Depression is another revealing problem area.

The National Institute of Mental Health (nimh) reports that nearly 10 percent of the U.S. population, or about 18.8 million American adults, suffers from a depressive illness, and more than 3 in 20 Americans will experience serious depression in their lifetime. Science and the medical community believe that the culprit is a biochemical change in the brain. While a biochemical change usually does occur, the question is why? Science does not provide the answer. Rather, it offers drugs. Feeling down? Having trouble coping with your life’s stresses and problems? A trip to the doctor will send you home clutching a cure: anti-depressants.

Of course, drugs don’t eliminate the source of the problem—they merely alleviate the physical, biochemical effects. Addressing the use of drugs to treat depression, Theodore Dalrymple, a physician and psychiatrist practicing in England, said, “By actively discouraging other, more constructive approaches to life’s problems, without producing any benefit other than the avoidance of painful choices, it is very possible that ssris [Selective Serotonin Reuptake Inhibitors—the class of antidepressants to which Prozac belongs] actually add to, rather than reduce, the sum of human misery. I very rarely see a patient who is in a dreadful personal situation, in which it is inconceivable that he or she should be happy, who has not been prescribed these drugs. …

“By the very fact of having been given a prescription, they are encouraged to believe that help is at hand, and that all they need to do is swallow it daily, when what they need, in fact, is character, resolve and a sense of purpose in life” (National Post, Canada, Aug. 13).

In the U.S., nearly 10 percent of teenagers suffer from depression; 4,000 teens a year are killing themselves. Why? Is it simply because they lack anti-depressant drugs vital to their mental well-being? These youths, along with 18.8 million U.S. adults, have serious problems in their lives that drugs will never address. Despite all the advancements in drug science, statistics from the past decade only prove that the problem is rapidly growing.

What then is the real answer?

ADHD

The nimh reports that 3 to 5 percent of American children—as many as 2 million—have Attention Deficit Hyperactivity Disorder, or adhd. This disorder manifests itself in symptoms such as distractibility, impulsivity and hyperactivity. Medical science has concluded the problem to be a chemical imbalance taking place in the brain. So, do 2 million American children simply have a chemical imbalance? If so, why? Is the imbalance the root cause of the problem, or the result of a deeper problem? The medical community leaves this question unanswered. Why bother, when drugs such as Ritalin can artificially boost the deficient chemical levels and all will be well—that is, as long as the child stays drugged?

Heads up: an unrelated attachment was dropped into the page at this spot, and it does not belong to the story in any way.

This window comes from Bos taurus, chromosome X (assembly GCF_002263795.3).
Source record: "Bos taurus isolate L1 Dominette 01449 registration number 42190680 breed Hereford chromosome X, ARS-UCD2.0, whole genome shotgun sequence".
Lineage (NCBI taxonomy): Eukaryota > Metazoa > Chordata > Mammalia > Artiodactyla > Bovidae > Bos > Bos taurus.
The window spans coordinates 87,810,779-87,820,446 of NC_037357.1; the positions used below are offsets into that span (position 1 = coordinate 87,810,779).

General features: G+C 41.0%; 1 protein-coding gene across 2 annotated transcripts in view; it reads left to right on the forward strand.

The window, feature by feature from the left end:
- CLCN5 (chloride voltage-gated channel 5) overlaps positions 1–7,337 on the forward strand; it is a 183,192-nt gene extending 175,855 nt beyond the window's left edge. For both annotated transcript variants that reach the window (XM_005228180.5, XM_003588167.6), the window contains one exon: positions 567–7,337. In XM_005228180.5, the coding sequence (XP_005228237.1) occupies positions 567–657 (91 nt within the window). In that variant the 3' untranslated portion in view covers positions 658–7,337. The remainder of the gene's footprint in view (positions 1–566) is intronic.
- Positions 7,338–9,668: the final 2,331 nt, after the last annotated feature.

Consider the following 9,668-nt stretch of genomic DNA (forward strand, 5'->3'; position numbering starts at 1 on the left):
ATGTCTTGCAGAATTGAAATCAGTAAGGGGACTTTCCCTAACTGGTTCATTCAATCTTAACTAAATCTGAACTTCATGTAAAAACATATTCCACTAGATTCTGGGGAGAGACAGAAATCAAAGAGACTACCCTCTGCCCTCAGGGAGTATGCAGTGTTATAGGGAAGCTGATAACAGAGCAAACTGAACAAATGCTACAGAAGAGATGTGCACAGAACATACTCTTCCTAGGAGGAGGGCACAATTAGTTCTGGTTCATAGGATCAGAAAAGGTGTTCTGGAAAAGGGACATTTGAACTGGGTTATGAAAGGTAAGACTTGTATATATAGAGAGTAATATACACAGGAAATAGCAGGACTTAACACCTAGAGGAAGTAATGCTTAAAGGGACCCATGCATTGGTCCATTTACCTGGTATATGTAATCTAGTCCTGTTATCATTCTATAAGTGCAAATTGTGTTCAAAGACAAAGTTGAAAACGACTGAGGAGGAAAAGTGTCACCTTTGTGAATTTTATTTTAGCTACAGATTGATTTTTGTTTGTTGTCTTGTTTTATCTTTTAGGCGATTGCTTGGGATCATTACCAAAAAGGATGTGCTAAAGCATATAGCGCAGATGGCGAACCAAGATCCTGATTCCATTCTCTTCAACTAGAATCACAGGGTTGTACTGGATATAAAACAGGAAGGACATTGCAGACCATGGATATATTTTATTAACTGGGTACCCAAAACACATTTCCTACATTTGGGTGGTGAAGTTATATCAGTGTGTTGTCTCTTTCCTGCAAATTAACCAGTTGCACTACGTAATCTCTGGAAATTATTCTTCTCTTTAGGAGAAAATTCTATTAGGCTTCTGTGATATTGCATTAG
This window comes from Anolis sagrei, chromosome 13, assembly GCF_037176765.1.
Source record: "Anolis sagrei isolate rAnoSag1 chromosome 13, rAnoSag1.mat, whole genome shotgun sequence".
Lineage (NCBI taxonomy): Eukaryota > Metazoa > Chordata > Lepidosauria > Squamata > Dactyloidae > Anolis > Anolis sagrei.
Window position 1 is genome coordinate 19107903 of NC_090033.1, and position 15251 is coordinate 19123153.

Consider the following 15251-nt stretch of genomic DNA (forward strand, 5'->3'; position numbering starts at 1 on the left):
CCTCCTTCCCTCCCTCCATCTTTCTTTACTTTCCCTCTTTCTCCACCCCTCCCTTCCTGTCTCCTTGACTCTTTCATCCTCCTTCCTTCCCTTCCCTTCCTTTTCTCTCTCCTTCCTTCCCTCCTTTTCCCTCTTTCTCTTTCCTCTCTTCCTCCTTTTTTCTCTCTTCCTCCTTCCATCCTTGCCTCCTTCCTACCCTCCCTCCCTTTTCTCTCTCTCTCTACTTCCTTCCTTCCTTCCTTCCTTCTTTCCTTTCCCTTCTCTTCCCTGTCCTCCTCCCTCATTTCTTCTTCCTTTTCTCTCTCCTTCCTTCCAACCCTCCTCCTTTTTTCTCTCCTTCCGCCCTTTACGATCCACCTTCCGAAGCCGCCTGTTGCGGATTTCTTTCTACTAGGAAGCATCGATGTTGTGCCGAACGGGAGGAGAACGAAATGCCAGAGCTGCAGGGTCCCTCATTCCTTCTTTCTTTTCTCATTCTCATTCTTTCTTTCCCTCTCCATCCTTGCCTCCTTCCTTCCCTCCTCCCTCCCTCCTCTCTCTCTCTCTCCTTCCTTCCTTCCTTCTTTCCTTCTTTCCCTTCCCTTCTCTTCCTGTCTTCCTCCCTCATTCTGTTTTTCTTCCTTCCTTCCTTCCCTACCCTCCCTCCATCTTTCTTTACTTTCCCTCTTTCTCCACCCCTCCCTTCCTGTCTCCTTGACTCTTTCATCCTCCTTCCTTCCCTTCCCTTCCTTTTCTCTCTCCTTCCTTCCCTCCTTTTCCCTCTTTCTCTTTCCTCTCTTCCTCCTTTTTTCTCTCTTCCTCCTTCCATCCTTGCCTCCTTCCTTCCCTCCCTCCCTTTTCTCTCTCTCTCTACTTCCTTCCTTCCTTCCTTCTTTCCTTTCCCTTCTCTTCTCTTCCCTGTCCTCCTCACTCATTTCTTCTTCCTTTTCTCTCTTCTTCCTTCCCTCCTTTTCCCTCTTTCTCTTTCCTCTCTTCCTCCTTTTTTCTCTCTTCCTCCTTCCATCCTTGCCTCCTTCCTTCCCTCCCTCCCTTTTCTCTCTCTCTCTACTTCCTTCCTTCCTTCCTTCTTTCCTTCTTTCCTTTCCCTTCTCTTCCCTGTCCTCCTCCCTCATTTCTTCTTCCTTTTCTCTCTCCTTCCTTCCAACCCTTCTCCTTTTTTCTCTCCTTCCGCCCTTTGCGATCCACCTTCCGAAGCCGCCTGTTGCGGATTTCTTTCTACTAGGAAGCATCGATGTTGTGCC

Warwick Dyer, a British behavioral expert, completed a five-year project to help children whom the medical community deemed adhd. His method was to teach the parents and put them in loving control of the children instead of allowing the children to rule. After five years of teaching simple, fundamental parenting skills used for generations, he had a 100 percent success rate. He concluded that it is up to parents to take more responsibility for their children’s “disorders” and move away from the chemical hammer of prescription drugs.

Mr. Dyer asserts that it is “clear that a lot of symptoms ascribed to such disorders are in fact easily confused with basic behavioral problems that don’t need to be treated with a drug.” He states, “You need to give your child what they want—love and attention—but on your terms, not theirs.” Mr. Dyer claims, “The problem is that a lot of parents simply aren’t being parents. In the last 20 years, parents … have stopped being in control of [their children]. They have tended to examine how they were brought up and reject what they thought was bad, but they haven’t taken on what was good. Children are instinctively artful and will try to put themselves in control of their parents. I put parents back in control” (New Zealand Herald, July 21).

Dr. Peter Breggin, a psychiatrist in New York, concurs. “I don’t think the answer is drugging our kids. Instead, we should be figuring out what their problem is. There’s no substitute for caring enough” (San Francisco Chronicle, Aug. 31).